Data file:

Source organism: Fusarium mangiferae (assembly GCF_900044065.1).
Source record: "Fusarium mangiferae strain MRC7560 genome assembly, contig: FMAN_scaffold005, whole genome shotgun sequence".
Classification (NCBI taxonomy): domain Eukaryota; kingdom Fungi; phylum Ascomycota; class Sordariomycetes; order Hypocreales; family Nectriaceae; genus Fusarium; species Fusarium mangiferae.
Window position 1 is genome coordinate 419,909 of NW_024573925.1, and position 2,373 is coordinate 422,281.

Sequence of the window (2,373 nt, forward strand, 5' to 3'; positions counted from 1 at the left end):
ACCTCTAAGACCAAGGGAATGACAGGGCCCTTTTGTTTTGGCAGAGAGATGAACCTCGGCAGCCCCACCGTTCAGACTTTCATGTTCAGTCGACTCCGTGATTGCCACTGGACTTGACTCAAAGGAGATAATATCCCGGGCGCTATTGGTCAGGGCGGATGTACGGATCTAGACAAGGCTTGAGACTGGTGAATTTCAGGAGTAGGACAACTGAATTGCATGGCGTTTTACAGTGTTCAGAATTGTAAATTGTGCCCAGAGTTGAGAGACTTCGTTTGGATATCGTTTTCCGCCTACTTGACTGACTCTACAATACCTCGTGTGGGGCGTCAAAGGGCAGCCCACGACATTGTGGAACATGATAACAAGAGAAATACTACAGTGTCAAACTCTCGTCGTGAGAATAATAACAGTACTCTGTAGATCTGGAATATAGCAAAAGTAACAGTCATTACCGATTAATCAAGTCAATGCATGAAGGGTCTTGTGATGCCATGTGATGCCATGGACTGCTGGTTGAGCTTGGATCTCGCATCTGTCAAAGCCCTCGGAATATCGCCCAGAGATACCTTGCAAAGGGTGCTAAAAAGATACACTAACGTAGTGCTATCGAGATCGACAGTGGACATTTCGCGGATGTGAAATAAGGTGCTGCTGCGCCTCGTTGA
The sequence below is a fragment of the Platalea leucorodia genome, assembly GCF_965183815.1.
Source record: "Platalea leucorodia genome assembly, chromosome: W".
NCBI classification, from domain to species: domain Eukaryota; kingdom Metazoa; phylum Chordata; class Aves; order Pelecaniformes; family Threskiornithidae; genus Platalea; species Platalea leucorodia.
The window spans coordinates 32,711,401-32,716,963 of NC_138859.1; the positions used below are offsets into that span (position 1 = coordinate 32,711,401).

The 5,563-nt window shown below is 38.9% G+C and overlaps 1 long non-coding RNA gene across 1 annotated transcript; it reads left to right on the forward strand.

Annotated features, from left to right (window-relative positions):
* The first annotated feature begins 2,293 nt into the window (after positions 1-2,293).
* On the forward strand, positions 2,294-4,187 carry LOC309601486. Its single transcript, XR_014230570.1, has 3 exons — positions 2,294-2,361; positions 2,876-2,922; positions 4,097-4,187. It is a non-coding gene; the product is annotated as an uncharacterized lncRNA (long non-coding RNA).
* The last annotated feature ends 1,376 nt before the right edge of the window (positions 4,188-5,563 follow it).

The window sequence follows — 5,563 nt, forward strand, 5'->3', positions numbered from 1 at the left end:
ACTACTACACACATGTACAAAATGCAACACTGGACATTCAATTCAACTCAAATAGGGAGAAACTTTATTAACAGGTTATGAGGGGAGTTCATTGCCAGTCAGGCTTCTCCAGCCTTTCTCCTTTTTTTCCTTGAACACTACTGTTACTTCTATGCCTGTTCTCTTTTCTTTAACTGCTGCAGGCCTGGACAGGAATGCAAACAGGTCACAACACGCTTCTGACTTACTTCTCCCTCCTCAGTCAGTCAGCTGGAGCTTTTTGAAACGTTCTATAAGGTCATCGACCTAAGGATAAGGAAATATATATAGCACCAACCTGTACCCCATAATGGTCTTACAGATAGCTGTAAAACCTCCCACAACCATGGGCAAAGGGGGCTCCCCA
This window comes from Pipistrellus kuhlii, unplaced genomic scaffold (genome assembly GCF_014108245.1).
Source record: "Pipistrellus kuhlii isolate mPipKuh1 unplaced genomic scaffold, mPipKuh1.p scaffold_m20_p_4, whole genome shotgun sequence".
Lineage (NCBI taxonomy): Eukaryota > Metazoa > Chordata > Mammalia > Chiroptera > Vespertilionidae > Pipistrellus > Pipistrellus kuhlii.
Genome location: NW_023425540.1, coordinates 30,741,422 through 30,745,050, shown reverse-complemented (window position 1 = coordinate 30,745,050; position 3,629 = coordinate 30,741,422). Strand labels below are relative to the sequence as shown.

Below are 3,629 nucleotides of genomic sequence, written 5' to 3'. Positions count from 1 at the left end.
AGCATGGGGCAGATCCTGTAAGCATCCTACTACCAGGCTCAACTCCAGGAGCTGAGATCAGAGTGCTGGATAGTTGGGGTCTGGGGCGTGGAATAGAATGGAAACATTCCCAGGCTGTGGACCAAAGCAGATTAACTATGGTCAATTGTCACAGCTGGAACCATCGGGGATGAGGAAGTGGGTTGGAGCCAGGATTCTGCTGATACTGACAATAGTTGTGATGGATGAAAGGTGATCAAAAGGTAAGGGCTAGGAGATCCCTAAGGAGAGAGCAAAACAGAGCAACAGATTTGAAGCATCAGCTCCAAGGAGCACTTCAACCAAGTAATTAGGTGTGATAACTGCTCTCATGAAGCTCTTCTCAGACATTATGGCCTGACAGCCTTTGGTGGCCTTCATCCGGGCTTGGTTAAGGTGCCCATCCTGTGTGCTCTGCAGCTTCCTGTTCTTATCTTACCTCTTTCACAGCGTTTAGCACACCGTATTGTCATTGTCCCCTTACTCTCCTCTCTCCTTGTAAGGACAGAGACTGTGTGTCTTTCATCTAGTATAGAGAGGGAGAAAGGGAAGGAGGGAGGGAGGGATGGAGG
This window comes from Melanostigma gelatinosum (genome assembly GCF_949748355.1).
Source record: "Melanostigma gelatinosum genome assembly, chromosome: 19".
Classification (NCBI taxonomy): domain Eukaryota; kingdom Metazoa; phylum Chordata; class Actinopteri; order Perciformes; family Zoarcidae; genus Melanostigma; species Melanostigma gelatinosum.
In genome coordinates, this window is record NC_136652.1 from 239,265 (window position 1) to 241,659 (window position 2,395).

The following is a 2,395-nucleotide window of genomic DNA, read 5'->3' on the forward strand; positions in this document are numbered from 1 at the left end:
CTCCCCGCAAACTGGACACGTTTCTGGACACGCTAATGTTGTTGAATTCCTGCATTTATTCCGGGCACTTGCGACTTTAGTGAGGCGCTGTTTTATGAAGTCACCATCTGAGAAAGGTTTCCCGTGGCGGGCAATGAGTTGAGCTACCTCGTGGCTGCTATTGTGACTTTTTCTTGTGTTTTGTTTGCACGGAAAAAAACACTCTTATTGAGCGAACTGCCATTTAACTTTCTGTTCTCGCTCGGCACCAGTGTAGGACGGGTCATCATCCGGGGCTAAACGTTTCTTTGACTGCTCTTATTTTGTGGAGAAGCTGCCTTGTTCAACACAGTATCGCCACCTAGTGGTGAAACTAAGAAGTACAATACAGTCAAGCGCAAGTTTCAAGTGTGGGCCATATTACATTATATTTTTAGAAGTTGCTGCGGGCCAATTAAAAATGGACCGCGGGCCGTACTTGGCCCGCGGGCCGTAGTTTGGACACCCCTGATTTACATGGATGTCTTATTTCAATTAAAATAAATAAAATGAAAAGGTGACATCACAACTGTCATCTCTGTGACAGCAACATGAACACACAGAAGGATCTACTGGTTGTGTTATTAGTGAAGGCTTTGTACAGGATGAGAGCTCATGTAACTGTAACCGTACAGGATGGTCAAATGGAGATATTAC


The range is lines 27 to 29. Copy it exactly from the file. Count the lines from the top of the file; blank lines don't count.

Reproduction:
In genome coordinates, this window is record NC_136652.1 from 239,265 (window position 1) to 241,659 (window position 2,395).

The following is a 2,395-nucleotide window of genomic DNA, read 5'->3' on the forward strand; positions in this document are numbered from 1 at the left end:
CTCCCCGCAAACTGGACACGTTTCTGGACACGCTAATGTTGTTGAATTCCTGCATTTATTCCGGGCACTTGCGACTTTAGTGAGGCGCTGTTTTATGAAGTCACCATCTGAGAAAGGTTTCCCGTGGCGGGCAATGAGTTGAGCTACCTCGTGGCTGCTATTGTGACTTTTTCTTGTGTTTTGTTTGCACGGAAAAAAACACTCTTATTGAGCGAACTGCCATTTAACTTTCTGTTCTCGCTCGGCACCAGTGTAGGACGGGTCATCATCCGGGGCTAAACGTTTCTTTGACTGCTCTTATTTTGTGGAGAAGCTGCCTTGTTCAACACAGTATCGCCACCTAGTGGTGAAACTAAGAAGTACAATACAGTCAAGCGCAAGTTTCAAGTGTGGGCCATATTACATTATATTTTTAGAAGTTGCTGCGGGCCAATTAAAAATGGACCGCGGGCCGTACTTGGCCCGCGGGCCGTAGTTTGGACACCCCTGATTTACATGGATGTCTTATTTCAATTAAAATAAATAAAATGAAAAGGTGACATCACAACTGTCATCTCTGTGACAGCAACATGAACACACAGAAGGATCTACTGGTTGTGTTATTAGTGAAGGCTTTGTACAGGATGAGAGCTCATGTAACTGTAACCGTACAGGATGGTCAAATGGAGATATTAC